Billionaire philanthropist and Microsoft Corp. Chairman Bill Gates says his foundation hopes to post online videos of exemplary teachers plying their craft as a way to inspire other educators and help students learn. He also says the Bill & Melinda Gates Foundation will increase its giving in 2009, despite the sinking economy.
The news comes in an open letter published by Gates on Jan. 26, which summarizes the foundation’s progress in health and education and outlines its plans in the months ahead.
Gates left Microsoft’s executive ranks last July to focus full-time on the foundation he created with his wife, Melinda. The letter is the first of what Gates says will be an annual series of missives to foundation stakeholders.
In the letter, Gates highlights a new area of focus for his foundation’s education work: helping to identify what makes teachers successful and sharing these best practices more broadly.
"It is amazing how big a difference a great teacher makes versus an ineffective one. Research shows there is only half as much variation in student achievement between schools as there is among classrooms in the same school. If you want your child to get the best education possible, it is actually more important to get him assigned to a great teacher than to a great school," he wrote.
"Whenever I talk to teachers, it is clear that they want to be great, but they need better tools so they can measure their progress and keep improving. So our new strategy focuses on learning why some teachers are so much more effective than others and how best practices can be spread throughout the education system so the average quality goes up."
Already, the Gates Foundation has made grants to support this new area of focus. Last week, it announced nearly $10 million in new grants to fund research on teacher effectiveness and its impact on student achievement–including $7.3 million to Educational testing Service, $1.9 million to teach for America, and $579,000 to ACT Inc. (See "Gates Foundation to give $22M for education.")
"We will work with some of the best teachers to put their lectures online as a model for other teachers and as a resource for students," Gates also wrote in his Jan. 26 letter.
Based on what the foundation has learned so far from its giving, "we have refined our strategy," Gates said.
He explained: "We will continue to invest in replicating the school models that worked the best. Almost all of these schools are charter schools. Many states have limits on charter schools, including giving them less funding than other schools. Educational innovation and overall improvement will go a lot faster if the charter school limits and funding rules are changed."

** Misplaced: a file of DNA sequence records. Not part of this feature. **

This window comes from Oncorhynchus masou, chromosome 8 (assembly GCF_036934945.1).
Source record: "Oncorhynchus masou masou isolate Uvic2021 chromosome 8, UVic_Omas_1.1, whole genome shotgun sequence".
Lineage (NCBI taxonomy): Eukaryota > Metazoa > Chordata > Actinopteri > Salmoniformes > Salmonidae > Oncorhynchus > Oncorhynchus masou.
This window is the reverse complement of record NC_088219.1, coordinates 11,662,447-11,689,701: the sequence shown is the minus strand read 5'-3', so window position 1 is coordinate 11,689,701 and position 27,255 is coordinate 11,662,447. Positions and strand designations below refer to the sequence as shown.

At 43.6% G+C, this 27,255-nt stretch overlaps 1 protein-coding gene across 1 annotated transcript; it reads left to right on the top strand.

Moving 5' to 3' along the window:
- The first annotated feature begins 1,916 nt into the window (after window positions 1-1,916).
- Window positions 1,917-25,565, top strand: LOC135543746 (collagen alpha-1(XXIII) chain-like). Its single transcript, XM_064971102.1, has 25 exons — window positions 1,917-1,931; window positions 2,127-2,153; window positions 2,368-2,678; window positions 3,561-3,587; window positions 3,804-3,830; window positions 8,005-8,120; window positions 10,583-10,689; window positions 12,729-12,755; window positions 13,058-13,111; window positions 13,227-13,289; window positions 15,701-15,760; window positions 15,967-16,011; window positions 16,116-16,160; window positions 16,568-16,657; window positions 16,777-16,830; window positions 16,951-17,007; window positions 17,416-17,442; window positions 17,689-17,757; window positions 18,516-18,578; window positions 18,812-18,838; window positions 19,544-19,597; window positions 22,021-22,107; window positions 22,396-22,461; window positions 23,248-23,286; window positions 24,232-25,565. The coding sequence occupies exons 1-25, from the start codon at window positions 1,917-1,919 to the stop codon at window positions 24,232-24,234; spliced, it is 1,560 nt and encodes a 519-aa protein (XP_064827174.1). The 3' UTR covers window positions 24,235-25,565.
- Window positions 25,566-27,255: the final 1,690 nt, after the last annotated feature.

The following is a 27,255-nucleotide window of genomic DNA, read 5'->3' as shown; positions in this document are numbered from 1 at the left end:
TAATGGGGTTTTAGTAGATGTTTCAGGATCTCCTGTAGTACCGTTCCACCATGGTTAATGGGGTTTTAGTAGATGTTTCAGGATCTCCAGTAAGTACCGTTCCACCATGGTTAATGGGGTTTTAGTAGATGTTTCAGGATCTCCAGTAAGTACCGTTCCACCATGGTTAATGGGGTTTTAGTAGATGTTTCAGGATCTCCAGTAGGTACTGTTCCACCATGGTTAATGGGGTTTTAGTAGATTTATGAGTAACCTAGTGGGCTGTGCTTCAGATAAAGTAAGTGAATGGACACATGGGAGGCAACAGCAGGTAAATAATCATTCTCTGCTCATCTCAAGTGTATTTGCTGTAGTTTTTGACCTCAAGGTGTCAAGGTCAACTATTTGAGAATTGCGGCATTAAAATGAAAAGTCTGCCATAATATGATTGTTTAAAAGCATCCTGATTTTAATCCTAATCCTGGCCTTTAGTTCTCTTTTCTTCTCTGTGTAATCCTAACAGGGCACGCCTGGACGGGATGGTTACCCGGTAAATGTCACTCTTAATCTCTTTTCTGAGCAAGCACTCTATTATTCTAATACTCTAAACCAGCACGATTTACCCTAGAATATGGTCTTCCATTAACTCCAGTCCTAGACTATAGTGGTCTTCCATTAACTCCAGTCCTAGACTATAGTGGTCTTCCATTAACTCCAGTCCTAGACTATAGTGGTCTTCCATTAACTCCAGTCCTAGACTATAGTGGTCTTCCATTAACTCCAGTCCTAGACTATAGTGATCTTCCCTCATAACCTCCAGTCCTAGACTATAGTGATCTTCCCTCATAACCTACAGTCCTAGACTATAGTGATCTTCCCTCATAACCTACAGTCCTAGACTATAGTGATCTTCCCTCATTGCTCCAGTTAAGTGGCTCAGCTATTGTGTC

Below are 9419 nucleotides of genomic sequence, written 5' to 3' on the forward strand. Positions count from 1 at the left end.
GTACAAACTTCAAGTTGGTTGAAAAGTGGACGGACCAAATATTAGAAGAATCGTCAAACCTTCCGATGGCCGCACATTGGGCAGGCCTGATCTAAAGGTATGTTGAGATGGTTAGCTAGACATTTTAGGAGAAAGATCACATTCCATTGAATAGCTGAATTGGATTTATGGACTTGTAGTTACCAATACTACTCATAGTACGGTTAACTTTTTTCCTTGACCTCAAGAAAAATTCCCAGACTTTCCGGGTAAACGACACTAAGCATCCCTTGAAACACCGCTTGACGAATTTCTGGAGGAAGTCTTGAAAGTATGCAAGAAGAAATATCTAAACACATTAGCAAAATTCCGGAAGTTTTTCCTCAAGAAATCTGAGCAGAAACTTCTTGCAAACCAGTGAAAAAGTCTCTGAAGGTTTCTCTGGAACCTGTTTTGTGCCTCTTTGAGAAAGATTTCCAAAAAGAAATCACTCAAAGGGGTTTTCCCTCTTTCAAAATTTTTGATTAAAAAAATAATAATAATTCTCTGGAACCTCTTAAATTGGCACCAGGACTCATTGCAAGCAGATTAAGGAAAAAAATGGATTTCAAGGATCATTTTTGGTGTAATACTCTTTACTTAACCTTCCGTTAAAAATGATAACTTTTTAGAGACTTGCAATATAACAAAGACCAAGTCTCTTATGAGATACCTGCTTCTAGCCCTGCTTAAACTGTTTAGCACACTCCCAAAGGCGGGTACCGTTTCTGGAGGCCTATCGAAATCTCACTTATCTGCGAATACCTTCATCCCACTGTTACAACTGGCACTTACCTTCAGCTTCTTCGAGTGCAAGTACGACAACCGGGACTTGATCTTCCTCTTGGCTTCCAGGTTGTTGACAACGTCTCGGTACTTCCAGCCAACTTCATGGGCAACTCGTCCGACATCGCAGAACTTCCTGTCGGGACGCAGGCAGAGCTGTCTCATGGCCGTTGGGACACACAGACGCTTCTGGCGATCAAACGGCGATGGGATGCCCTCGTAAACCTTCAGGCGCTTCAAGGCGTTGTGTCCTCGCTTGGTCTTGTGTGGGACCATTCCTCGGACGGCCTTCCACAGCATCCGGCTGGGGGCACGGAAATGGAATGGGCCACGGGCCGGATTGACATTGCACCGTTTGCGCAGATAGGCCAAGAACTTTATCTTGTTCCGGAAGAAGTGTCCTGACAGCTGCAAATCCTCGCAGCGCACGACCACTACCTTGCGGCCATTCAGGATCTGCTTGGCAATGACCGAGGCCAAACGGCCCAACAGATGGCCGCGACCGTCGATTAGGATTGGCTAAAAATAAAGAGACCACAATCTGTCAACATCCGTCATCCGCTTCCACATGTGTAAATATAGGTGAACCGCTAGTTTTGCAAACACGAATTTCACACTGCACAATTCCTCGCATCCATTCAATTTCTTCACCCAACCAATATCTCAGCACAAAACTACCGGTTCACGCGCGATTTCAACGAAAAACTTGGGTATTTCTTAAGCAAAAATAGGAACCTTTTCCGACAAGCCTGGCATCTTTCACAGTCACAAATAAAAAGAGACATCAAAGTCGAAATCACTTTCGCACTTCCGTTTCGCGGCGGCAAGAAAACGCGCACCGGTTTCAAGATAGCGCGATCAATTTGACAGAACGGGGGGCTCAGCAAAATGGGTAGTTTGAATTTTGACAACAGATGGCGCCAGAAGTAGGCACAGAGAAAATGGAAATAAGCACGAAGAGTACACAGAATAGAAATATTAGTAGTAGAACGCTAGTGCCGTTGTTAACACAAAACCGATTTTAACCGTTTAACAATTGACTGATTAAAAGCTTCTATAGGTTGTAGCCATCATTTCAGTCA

Gates also affirmed his foundation’s new focus on helping more students graduate from college, particularly through grants to community colleges and the organizations serving them. (See "Gates Foundation targets college graduation.")
Addressing the current fiscal crisis that lopped 20 percent off the foundation’s endowment last year, Gates said this crisis would not slow the foundation’s giving. In fact, he said, the foundation plans to increase its spending.
"During the past five years, as the foundation was growing, we spent a bit over 5 percent of its assets each year," he wrote. "Our spending in 2008 was $3.3 billion. In 2009, instead of reducing this amount, we are choosing to increase it to $3.8 billion, which is about 7 percent of our assets."
He also urged the U.S. government to follow suit.
"Governments face revenue shortfalls at the same time their citizens need government services more than ever," Gates wrote. "A great example of this is education. Recent improvements taking place in K-12 education could be reversed because of budget cuts. State-funded two-year and four-year colleges will see record demand but may also face spending cuts."
He added: "As governments respond to the crisis, they need to protect these investments even as they spend to stimulate the economy. In the United States, only the federal government can do deficit spending and increase its investment in long-term goals like education. I am impressed with the way President Obama has talked about the need to do both and has his team looking at investments that fulfill both goals."
Gates said he enjoys working full time for the foundation, comparing the experience to running a multibillion-dollar corporation.
"I feel like my experience in building teams of smart people with different skill sets focused on tough long-term problems can be a real contribution," he wrote. "The common sense of the business world, with its urgency and focus, has strong application in the philanthropic world."
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